This week is holiday break for Thanksgiving and boy, am I thankful!! The year has been a roller coaster of meetings, trainings and learning to be a problem solving ninja. I was having lunch with my fellow speechies this week during a brief lull in my schedule. As we were sharing dessert, Dove dark chocolate peppermint squares (I know it’s not Christmas yet; don’t judge, they are delicious), a topic came up that got me thinking.
We were sharing our week, and I mentioned a meeting that I attended with the most lovely parents. Kind, engaged and asking great questions, they were a family that was an absolute joy. It was a breath of fresh air!! It woke me up to the fact that these interactions have become far and few between. Social graces are apparently becoming a rare commodity, not just for our kids, but in the adults as well! An aggressive mentality was evident in several meetings I have attended this year, with an adult screaming at the teachers and therapists. It is always shocking to me, so when it started happening multiple times, I thought long and hard about why it was occurring. And yes, I realize I was doing a mental FBA (functional behavioral analysis), it’s a job hazard.
When did shouting, swearing and threatening people become an accepted way to advocate for a child? I have been on the parental side of the IEP table too and it is stressful. It is our job as a mom/dad/grandparent to try and do what is best for our children. However, I tried to communicate positively how much I appreciated the effort by the people helping my child and asked questions to clarify the IEP when it wasn’t clear. I gave my input as well, especially when I didn’t agree with something. I was in turn. treated with respect and kindness throughout the process over the years, and it benefitted my son.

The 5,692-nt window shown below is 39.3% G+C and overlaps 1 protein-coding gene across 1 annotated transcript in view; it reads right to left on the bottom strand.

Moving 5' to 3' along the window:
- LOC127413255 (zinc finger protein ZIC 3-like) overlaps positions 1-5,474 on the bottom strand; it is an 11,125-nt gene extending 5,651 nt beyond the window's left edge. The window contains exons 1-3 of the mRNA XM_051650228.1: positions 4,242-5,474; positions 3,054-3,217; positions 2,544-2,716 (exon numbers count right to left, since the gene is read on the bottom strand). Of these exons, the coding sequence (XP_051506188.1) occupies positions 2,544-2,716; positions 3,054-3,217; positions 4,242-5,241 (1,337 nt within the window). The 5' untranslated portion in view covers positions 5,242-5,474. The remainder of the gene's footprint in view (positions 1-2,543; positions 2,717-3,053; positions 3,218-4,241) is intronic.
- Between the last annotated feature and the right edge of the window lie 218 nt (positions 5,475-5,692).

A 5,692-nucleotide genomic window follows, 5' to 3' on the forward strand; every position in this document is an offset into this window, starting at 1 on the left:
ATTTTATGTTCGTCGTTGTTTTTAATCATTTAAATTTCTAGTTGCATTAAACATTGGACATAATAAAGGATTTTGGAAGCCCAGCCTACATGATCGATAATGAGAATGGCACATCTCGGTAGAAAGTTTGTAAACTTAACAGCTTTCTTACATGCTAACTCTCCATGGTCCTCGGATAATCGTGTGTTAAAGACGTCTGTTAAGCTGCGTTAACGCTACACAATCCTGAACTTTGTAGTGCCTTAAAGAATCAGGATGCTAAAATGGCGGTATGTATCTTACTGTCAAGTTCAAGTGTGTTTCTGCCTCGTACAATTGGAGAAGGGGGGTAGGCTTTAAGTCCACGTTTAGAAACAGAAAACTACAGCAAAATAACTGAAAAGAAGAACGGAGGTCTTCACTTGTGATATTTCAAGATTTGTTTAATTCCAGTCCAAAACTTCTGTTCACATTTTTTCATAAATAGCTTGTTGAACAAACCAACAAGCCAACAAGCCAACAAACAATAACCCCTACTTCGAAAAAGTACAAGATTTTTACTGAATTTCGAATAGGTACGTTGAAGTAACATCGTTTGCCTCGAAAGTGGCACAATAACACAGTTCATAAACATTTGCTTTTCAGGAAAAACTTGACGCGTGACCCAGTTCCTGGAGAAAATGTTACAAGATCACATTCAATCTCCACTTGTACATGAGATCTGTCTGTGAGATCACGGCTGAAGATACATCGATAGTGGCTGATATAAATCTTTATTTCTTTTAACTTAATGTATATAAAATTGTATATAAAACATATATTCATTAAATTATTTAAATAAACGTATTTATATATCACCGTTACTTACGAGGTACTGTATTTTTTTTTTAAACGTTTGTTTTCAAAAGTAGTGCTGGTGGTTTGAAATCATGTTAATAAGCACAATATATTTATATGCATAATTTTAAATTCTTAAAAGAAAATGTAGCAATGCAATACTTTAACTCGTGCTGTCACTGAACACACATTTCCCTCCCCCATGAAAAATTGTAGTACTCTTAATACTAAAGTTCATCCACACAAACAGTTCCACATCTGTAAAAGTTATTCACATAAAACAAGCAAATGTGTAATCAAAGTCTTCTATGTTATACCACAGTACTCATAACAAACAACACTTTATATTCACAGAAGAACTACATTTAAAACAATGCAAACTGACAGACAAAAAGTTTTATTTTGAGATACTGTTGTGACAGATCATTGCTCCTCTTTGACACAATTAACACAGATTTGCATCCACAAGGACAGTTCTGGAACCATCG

It is not just a parental issue either. I have seen poor social skills in teachers, therapists and school staff as evidenced by them checking their phones and texting, having loud side conversations unrelated to the meeting or demonstrating “unwelcoming” body language in meetings. I am thinking of subtly hanging a Whole Body Listening Larry poster on the wall. Seriously, how can we expect to teach our kids successful social skills when the adults in their lives aren’t modeling or using them as well?
Human beings are involved in this process, so we aren’t going to be perfect. We will make mistakes and misunderstand things. We should take ownership when we mess up, apologize sincerely and try to do better moving forward. We should demonstrate common sense and graciousness (thank you for your wisdom and handbags, Kate Spade!). When there is a problem, we work together to solve it. We, as a team, are all working for the greater good of the child, no matter which seat you occupy at the IEP table.
Do you see this trend as well? How do you diffuse or handle these moments?